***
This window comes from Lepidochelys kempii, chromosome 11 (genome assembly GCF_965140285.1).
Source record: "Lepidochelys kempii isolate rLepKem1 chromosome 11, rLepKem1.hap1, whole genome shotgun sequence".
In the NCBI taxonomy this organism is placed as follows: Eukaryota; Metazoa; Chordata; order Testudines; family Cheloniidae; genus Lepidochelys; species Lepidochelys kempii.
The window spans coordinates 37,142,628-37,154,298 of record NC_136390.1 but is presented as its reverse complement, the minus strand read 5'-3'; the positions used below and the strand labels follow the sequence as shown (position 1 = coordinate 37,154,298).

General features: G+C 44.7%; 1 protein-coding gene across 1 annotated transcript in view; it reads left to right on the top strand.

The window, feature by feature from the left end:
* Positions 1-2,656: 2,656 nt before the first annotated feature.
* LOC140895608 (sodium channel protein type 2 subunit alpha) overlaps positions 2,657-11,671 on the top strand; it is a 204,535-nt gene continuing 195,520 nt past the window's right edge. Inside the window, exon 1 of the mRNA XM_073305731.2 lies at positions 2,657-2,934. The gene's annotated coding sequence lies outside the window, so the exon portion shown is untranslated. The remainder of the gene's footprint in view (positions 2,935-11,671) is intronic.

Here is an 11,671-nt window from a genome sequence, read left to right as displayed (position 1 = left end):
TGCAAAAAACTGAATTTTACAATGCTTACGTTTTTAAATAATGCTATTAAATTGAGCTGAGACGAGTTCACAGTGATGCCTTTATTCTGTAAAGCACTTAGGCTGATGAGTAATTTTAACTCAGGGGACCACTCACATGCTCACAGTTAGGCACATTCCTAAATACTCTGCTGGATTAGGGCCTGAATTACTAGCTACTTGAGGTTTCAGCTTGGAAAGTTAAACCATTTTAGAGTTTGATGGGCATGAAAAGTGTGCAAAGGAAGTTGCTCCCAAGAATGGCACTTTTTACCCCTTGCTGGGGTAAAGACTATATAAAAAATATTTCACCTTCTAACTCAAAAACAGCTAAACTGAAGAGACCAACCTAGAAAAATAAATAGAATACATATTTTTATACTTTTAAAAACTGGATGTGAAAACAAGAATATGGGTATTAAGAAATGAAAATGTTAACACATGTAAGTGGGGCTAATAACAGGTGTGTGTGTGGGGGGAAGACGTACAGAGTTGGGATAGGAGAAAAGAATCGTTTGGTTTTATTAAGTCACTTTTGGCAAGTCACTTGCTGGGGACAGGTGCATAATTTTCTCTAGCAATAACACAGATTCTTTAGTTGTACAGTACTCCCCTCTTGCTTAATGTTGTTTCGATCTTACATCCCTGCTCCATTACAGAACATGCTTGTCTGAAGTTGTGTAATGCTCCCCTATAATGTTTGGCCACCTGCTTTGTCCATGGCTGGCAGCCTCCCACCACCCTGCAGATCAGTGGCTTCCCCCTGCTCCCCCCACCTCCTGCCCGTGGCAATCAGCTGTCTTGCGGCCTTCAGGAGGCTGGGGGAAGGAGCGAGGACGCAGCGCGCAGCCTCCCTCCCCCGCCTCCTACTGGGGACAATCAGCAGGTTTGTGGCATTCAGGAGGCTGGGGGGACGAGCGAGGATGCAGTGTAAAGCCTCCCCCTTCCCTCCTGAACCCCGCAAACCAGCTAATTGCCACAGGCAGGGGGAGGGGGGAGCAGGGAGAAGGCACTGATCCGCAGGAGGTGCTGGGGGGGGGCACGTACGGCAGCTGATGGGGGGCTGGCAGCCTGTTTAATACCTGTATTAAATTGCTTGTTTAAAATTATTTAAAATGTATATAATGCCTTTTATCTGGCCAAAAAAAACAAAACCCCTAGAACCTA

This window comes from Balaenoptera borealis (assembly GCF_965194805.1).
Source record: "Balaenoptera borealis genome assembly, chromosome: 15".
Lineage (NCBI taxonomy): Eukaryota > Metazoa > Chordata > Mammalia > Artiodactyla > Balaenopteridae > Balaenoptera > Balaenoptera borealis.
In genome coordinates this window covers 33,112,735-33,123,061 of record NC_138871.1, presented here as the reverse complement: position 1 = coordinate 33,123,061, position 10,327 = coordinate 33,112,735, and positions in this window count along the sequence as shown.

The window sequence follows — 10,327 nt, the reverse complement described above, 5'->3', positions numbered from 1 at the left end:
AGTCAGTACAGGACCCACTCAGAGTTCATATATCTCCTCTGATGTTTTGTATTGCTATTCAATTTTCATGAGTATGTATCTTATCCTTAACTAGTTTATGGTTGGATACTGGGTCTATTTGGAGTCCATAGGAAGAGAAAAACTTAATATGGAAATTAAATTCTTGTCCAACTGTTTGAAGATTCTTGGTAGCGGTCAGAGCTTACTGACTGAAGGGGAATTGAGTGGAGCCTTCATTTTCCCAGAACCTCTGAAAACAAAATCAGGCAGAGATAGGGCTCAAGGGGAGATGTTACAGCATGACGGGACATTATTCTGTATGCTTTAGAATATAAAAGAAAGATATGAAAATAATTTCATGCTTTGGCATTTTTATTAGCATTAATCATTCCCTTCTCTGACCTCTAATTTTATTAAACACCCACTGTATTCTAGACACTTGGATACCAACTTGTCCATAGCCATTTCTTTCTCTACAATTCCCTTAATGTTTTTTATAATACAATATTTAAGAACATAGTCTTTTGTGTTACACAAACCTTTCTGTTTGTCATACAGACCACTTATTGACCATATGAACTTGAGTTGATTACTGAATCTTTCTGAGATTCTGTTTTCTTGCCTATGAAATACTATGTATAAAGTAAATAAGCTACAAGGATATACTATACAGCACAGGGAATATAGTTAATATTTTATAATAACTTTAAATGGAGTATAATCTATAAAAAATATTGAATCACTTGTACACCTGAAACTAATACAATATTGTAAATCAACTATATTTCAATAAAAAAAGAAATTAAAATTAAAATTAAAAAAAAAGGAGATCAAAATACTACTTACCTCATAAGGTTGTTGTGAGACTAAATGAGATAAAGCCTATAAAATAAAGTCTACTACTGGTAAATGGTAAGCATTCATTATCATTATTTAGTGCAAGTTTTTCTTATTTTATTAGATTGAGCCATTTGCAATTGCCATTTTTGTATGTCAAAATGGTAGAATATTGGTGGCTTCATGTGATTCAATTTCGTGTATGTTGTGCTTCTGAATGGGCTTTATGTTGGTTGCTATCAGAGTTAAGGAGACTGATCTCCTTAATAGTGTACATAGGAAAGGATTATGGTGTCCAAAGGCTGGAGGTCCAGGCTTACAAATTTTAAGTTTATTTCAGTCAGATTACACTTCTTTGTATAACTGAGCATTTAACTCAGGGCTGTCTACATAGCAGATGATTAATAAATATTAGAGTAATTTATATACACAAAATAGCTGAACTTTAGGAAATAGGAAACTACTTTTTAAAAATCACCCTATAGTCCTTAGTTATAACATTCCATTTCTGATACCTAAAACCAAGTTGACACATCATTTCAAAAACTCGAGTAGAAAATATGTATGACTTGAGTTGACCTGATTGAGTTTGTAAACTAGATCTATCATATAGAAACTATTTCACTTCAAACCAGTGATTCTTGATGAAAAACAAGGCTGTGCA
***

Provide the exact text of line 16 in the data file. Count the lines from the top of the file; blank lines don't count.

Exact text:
AGTCAGTACAGGACCCACTCAGAGTTCATATATCTCCTCTGATGTTTTGTATTGCTATTCAATTTTCATGAGTATGTATCTTATCCTTAACTAGTTTATGGTTGGATACTGGGTCTATTTGGAGTCCATAGGAAGAGAAAAACTTAATATGGAAATTAAATTCTTGTCCAACTGTTTGAAGATTCTTGGTAGCGGTCAGAGCTTACTGACTGAAGGGGAATTGAGTGGAGCCTTCATTTTCCCAGAACCTCTGAAAACAAAATCAGGCAGAGATAGGGCTCAAGGGGAGATGTTACAGCATGACGGGACATTATTCTGTATGCTTTAGAATATAAAAGAAAGATATGAAAATAATTTCATGCTTTGGCATTTTTATTAGCATTAATCATTCCCTTCTCTGACCTCTAATTTTATTAAACACCCACTGTATTCTAGACACTTGGATACCAACTTGTCCATAGCCATTTCTTTCTCTACAATTCCCTTAATGTTTTTTATAATACAATATTTAAGAACATAGTCTTTTGTGTTACACAAACCTTTCTGTTTGTCATACAGACCACTTATTGACCATATGAACTTGAGTTGATTACTGAATCTTTCTGAGATTCTGTTTTCTTGCCTATGAAATACTATGTATAAAGTAAATAAGCTACAAGGATATACTATACAGCACAGGGAATATAGTTAATATTTTATAATAACTTTAAATGGAGTATAATCTATAAAAAATATTGAATCACTTGTACACCTGAAACTAATACAATATTGTAAATCAACTATATTTCAATAAAAAAAGAAATTAAAATTAAAATTAAAAAAAAAGGAGATCAAAATACTACTTACCTCATAAGGTTGTTGTGAGACTAAATGAGATAAAGCCTATAAAATAAAGTCTACTACTGGTAAATGGTAAGCATTCATTATCATTATTTAGTGCAAGTTTTTCTTATTTTATTAGATTGAGCCATTTGCAATTGCCATTTTTGTATGTCAAAATGGTAGAATATTGGTGGCTTCATGTGATTCAATTTCGTGTATGTTGTGCTTCTGAATGGGCTTTATGTTGGTTGCTATCAGAGTTAAGGAGACTGATCTCCTTAATAGTGTACATAGGAAAGGATTATGGTGTCCAAAGGCTGGAGGTCCAGGCTTACAAATTTTAAGTTTATTTCAGTCAGATTACACTTCTTTGTATAACTGAGCATTTAACTCAGGGCTGTCTACATAGCAGATGATTAATAAATATTAGAGTAATTTATATACACAAAATAGCTGAACTTTAGGAAATAGGAAACTACTTTTTAAAAATCACCCTATAGTCCTTAGTTATAACATTCCATTTCTGATACCTAAAACCAAGTTGACACATCATTTCAAAAACTCGAGTAGAAAATATGTATGACTTGAGTTGACCTGATTGAGTTTGTAAACTAGATCTATCATATAGAAACTATTTCACTTCAAACCAGTGATTCTTGATGAAAAACAAGGCTGTGCA